Spray paint consists of thin layers of a clear, white, or yellowish pigment which are spread over canvas and then dries into an opaque material. It is best for outdoor display. Spray paint is also called “cotton”.
Drybrush (the kind you’d use to paint a baby’s crib)
2 ounces of water (we used 5 gallons)
Dry brush, a clean washcloth to wipe dry the brush
Some type of water-based paint (paint thinner (i.e. Krylon or Ziploc))
Tip You might have to use extra force with this one to get the paint to spray. You won’t get as much product as you would with a brush, so you run the risk of spraying too much.
Now that the paint is dry you are ready to paint!
Fill your dry brush halfway with a drop of water—this is your “spray gun.” The larger the amount of water you used the more paint you’ll get out of your brush. For our tutorial, the recommended amount is one quarter of a ounce, which equates to roughly one gallon in a single paint cup.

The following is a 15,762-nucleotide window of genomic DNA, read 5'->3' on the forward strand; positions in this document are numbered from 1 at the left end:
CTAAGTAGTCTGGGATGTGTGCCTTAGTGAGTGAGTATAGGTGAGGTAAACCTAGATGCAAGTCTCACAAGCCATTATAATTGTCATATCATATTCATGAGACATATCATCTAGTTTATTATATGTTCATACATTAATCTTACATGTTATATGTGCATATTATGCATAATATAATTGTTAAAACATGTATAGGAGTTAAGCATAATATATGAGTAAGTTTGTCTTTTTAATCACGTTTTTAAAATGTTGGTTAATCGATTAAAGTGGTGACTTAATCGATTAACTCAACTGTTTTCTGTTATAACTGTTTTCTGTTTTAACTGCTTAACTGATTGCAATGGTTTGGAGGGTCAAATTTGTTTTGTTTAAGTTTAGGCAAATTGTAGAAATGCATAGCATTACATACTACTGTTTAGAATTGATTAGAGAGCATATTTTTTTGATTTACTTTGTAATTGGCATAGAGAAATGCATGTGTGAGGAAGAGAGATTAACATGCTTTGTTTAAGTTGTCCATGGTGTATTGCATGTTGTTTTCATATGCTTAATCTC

Fill your cup with the dry paint, leaving one side open. Then, with a clean washcloth, wipe the open surface clean of any visible paint. Then, cover the paint with the dry brush. As the dry brush dries the pigment in the water stays in the paint and doesn’t drip out.
Spray the dry paint until all liquid is wet. Try not to over spray!
When the paint has dried, squeeze a fresh coat out and press the empty cup over it to dry it completely. Then, repeat for the other side of the paint cup.
It’s always useful to know that the amount of paint you apply to a piece of canvas will vary from paint to paint.
In general, you will need to add more to the paint when you first start using it—that is, if it appears dry enough for your current style. As you work or practice the technique, it can become more consistent and effective.
Keep a clean washcloth and a dry brush handy when doing this. This allows you to see how much paint is left on the piece and how much has evaporated.
Be sure to rinse the paint well after wiping it off, just as you would if pouring a bath.